Days after ICE raided food processing facilities in Mississippi apprehending nearly 700 illegal workers American citizens are rushing to freshly available jobs . Koch Foods is headquartered in Chicago but maintains a chicken processing facility in Mississippi that employed 243 of the 680 undocumented

In the Mississippi raids , officials said they executed federal criminal and administrative search warrants for the Ms Preciado of the NILC said research shows raids like this have a "harmful impact on safety Democratic presidential hopeful Kamala Harris said in a tweet: "These ICE raids are designed to tear families apart, spread fear , and terrorise communities. Sign up for our newsletter.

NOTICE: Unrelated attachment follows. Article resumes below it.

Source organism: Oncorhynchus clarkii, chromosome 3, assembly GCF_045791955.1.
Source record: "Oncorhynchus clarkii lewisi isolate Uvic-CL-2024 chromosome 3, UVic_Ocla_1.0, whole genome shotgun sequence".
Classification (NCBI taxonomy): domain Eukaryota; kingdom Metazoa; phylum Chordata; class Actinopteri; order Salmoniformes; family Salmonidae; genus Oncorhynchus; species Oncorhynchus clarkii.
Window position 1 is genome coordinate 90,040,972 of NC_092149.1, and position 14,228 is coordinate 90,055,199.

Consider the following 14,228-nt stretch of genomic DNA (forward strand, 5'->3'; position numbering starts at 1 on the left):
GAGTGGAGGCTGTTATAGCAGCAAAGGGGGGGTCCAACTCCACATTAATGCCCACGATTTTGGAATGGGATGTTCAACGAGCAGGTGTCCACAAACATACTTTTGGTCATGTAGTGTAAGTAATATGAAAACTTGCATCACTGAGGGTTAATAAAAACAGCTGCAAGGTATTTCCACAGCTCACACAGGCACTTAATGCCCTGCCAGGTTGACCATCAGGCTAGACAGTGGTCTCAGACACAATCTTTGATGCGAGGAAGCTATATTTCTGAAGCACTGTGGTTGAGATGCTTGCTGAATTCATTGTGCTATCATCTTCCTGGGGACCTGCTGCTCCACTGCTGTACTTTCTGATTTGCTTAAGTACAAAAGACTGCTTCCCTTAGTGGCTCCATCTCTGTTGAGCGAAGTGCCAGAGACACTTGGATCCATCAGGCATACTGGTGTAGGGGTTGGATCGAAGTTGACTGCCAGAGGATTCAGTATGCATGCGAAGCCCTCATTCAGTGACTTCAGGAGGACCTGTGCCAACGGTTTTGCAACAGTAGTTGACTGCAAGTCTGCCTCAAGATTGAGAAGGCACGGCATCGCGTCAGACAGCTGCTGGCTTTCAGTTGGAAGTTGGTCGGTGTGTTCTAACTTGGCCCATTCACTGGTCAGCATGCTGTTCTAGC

The jobs Koch Foods recruited for Monday spanned the production line, from the “live hang” line where chickens are killed to deboning and cutting, said Dianne Bell, communications director for the Mississippi Department of Employment Security, which organized the job fair. Poultry plants frequently turn to the state for help advertising job openings for more specific needs, Bell said. But Monday’s fair, which was requested the day of the immigration raids, was more expansive than usual.

On a muggy August morning, black, white and Latino job applicants filed in and out of the Win job center, a nondescript office building where workers can apply for jobs and unemployment benefits. Some people had never worked at a chicken plant, and others were looking to return to the industry, drawn by hourly wages ranging from $9.20 to $12, well above the minimum wage of $7.25.